Stories of Filipina Suffrage: Remembering Marginal Histories in Colonial Contexts
Author(s): Katie Bramlett
Katie Bramlett is a PhD candidate at the University of Maryland where she teaches classes in writing, feminist memory studies, and Asian American literature. Her research works at the intersection of Asian American rhetoric, public memory, and transnational feminism. She is currently an administrative assistant within UMD’s Academic Writing Program. Her work has appeared in College English.Tags: 22-2, colonialism, community memory, Filipina Suffrage, Fillapina women, Sophia de Veyra
As this Peitho conversation makes clear, the Nineteenth Amendment heralded new political possibilities mainly for white women. One group that we often do not consider is suffrage history of Asian American communities, especially Filipinas. At the beginning of the twentieth century, the United States took imperial control in the Philippines. Yet, instead of giving Filipino citizens rights to participate in United States politics, the new rule placed Filipinos in a political limbo. Beginning in 1901, Filipinos in the United States and abroad were considered as neither foreign alien nor American citizen, but simply as ambiguous U.S. “nationals” who held no U.S. political rights (Baldoz 74). Filipinos were granted the right to vote in elections in the Philippines in 1907; yet women were not granted the same right until 1937 (Carandang and Tiongson 81). As U.S. nationals, though, Filipinos—both men and women– could not become U.S. citizens or vote in American politics. The history of voting rights for Filipino Americans reveals inconsistent and prejudicial policies perpetuated by the U.S. government concerning American colonial subjects. Yet, Filipino American history is often glossed over, forgotten, or erased. As we reflect on ways to mark the suffrage centennial, we should consider this history and the women who continued fighting for voting rights even after the passing of the Nineteenth Amendment.
To embody feminist ideals and emphasize the historical contributions of all women who fought for equal rights and suffrage beyond 1920, it seems we need to expand our thinking to include colonial histories and to center attention on women who have more transnational identifications. Terese Guinsatao Monberg argues that our recovery of feminist rhetorics is guided by Western ideological assumptions about whose activities count as feminist and may “prevent many Asian/American women from being heard” (84). According to Haivan Hoang, Asian American rhetorical memory is a “rejoinder to the persistent forgetfulness that displaces Asian Americans from commonplace understandings of what is American” (63). Memorials created by and about Asian Americans can reshape our historical narratives to be more inclusive of diverse voices. Such community memory projects are noteworthy outlets for investigation, especially as we reframe our centennial discussions to be more inclusive of multiply marginalized women like Filipinas.
“The Washington Home of the Philippine Suffrage Movement” is an innovative project that works on addressing this memorial concern and is a model we should pay attention to at this centennial moment. It is an exhibit dedicated to establishing the presence of Filipina suffragists in Washington, D.C. and making clear the relationship between American history and women’s voting rights in the Philippines. This exhibit was created in 2016 by Titchie and Erwin Tiongson, a husband and wife research team who are not archivists or professional historians. Rather, they are what we might see as everyday public memory activists. “The Washington Home” is part of a group the Tiongsons founded in 2012 called Philippines on the Potomac, which is dedicated to the research and recovery of Philippine history. “The Washington Home” is a traveling exhibit and has been displayed in various libraries, museums, and archives, including the University of Maryland, Philippines Embassy, and Fairfax Museum and Visitor’s Center. The Tiongsons also travel with the exhibit and lecture about their research, the exhibit, and Filipina suffrage history in the United States. Until this exhibit came to be, these women and their presence in the United States had all but been forgotten.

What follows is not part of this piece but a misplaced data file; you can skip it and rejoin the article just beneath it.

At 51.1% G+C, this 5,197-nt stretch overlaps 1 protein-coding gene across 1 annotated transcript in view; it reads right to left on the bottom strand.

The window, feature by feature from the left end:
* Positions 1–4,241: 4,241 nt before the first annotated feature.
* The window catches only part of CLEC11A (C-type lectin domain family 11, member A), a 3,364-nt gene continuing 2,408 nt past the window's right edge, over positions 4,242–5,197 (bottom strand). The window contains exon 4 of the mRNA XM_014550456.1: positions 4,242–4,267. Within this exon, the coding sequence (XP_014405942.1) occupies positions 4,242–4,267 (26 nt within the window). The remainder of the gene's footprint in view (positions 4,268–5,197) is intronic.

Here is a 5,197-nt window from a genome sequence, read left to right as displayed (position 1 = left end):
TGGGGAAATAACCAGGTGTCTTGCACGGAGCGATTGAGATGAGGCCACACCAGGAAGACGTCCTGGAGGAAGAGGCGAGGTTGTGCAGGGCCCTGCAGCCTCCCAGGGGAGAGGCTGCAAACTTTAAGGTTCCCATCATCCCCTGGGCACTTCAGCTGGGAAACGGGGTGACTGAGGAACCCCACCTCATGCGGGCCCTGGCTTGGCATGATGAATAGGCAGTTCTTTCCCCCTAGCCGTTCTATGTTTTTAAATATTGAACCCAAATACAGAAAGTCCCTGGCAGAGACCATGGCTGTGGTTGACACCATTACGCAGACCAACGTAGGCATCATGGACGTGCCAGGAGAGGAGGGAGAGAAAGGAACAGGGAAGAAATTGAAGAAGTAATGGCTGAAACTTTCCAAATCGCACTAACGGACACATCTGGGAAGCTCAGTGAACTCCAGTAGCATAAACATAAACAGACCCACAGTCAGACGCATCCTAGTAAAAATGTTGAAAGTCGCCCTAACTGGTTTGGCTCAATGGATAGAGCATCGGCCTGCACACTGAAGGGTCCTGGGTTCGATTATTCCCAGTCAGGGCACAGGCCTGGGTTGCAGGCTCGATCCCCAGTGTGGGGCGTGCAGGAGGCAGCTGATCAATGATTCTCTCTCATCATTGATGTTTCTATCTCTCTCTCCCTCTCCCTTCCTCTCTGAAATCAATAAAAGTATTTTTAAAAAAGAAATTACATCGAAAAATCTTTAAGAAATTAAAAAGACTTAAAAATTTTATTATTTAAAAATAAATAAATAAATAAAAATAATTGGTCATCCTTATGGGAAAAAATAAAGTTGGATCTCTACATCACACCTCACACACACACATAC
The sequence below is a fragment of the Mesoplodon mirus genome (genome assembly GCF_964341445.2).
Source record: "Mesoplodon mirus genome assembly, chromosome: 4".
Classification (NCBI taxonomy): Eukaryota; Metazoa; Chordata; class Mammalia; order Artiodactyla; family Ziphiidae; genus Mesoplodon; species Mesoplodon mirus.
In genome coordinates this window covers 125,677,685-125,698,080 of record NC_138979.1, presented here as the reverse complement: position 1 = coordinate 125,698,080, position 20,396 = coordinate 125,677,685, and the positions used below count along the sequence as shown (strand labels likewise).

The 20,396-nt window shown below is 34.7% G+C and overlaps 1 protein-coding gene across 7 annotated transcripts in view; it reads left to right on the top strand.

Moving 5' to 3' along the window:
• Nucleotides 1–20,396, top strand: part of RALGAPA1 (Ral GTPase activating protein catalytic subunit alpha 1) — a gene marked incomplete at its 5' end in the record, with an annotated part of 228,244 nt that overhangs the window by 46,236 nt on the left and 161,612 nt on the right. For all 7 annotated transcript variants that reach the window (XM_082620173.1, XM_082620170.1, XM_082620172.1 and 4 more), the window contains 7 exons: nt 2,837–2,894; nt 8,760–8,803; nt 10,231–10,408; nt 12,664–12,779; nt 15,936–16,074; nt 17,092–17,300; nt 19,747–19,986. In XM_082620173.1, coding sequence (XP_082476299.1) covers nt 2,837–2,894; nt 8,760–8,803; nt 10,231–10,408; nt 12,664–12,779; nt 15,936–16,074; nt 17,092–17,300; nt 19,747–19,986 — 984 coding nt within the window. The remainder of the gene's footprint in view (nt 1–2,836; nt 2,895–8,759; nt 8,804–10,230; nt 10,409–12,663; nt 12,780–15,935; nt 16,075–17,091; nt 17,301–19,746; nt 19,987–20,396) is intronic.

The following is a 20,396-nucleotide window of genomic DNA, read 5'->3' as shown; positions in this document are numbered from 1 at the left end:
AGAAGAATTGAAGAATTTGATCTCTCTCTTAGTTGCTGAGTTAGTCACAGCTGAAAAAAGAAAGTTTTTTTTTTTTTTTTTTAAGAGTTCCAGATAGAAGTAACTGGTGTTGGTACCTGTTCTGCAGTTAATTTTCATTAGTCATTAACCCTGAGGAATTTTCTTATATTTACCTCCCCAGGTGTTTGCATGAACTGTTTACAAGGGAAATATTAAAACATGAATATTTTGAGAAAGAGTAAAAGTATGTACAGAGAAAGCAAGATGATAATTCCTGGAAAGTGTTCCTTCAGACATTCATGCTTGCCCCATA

As seen in Fig. 1, the exhibit is made of six large, olive green panels that display an abundance of pictures, historical overviews, and newspaper articles about Filipinas in the United States during the twentieth century. Although the title and exhibit make it clear that a major theme for the exhibit is Filipina suffrage history in the United States, the exhibit does not focus on suffrage activities alone. The variety of materials on display may even seem out of place when considering typical notions of suffrage that centers around voting rights. While all the women featured in the exhibit were active in civic life of some sort, including membership in charitable organizations, advocates for women’s literacy rights, and politicians in their own right, the materials displayed paint them not only as activists, but also as mothers, socialites, sisters, and wives. The result is that the exhibit evokes the genre of a scrapbook, one that recovers a comprehensive picture of the daily activities and identities of Filipina activists in twentieth century United States. Amy Mecklenburg-Faenger maintains that scrapbooks have historically allowed for women to construct their own histories and identities to act as a counter to dominant historical narratives that dismissed or erased their contributions (142). In the same way, the Tiongsons created a public display that contextualizes and recovers the lives of women who had been forgotten. The exhibit’s vision of what belongs within suffrage history is expansive and challenges viewers to think broadly about connections between suffrage and other forms of women’s activism within the Filipina community.